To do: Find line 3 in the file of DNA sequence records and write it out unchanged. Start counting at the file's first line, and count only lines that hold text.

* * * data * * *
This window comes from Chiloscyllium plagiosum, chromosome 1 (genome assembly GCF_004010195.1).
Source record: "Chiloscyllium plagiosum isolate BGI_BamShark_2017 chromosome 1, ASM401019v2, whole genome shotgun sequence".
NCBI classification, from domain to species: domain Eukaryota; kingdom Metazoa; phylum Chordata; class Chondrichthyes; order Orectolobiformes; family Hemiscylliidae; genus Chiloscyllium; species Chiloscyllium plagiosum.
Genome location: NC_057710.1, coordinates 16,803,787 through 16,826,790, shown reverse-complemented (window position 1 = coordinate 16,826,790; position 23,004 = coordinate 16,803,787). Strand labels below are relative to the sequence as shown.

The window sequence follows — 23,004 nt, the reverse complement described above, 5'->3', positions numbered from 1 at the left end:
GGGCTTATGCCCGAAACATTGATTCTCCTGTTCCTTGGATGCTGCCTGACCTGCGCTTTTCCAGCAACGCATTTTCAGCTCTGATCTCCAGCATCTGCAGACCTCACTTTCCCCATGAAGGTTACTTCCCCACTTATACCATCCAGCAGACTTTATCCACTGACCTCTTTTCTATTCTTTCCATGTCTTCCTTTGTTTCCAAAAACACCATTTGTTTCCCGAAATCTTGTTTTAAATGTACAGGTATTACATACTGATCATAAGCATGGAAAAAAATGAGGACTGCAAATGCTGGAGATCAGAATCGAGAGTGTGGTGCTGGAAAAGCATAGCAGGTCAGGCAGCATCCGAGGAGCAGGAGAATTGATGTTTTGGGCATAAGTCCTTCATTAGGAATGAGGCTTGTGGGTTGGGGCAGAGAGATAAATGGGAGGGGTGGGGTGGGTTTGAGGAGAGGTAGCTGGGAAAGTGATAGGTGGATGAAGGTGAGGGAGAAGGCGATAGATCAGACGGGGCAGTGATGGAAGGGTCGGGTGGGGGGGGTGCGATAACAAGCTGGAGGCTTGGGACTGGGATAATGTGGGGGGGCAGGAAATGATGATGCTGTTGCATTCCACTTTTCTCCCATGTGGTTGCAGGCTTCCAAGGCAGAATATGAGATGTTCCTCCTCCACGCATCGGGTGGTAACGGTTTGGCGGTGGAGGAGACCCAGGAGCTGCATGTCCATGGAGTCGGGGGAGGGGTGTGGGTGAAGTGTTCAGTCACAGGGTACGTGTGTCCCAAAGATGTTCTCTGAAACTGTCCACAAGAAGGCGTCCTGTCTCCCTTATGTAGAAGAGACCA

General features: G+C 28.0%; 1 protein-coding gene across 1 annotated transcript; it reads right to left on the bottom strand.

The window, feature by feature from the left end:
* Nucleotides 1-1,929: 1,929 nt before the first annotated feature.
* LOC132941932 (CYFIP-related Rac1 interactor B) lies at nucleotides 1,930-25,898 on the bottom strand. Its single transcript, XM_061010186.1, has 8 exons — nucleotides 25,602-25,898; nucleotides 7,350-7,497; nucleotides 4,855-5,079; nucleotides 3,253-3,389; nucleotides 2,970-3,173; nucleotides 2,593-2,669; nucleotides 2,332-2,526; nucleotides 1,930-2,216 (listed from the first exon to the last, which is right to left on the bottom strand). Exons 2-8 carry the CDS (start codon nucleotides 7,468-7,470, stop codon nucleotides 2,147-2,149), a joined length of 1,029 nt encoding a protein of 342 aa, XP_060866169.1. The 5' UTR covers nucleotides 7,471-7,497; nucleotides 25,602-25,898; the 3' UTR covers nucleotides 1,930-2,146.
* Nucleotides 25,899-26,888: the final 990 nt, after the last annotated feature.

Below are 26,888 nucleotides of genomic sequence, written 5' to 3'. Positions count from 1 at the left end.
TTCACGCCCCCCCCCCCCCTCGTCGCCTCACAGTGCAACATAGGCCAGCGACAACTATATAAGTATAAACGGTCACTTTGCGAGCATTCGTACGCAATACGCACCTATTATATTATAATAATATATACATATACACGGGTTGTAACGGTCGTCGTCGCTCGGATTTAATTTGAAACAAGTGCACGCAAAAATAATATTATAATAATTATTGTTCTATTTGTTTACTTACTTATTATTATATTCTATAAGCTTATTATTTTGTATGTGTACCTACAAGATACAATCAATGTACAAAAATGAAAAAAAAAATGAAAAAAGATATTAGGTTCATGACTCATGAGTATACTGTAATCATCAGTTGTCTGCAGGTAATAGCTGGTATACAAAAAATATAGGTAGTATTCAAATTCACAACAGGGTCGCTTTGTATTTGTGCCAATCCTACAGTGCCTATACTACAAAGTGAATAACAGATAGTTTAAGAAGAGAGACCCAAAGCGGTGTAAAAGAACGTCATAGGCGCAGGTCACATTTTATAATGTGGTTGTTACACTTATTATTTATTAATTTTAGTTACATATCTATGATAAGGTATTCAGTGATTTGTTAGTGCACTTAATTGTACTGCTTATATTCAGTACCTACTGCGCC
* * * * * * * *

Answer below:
NCBI classification, from domain to species: domain Eukaryota; kingdom Metazoa; phylum Chordata; class Chondrichthyes; order Orectolobiformes; family Hemiscylliidae; genus Chiloscyllium; species Chiloscyllium plagiosum.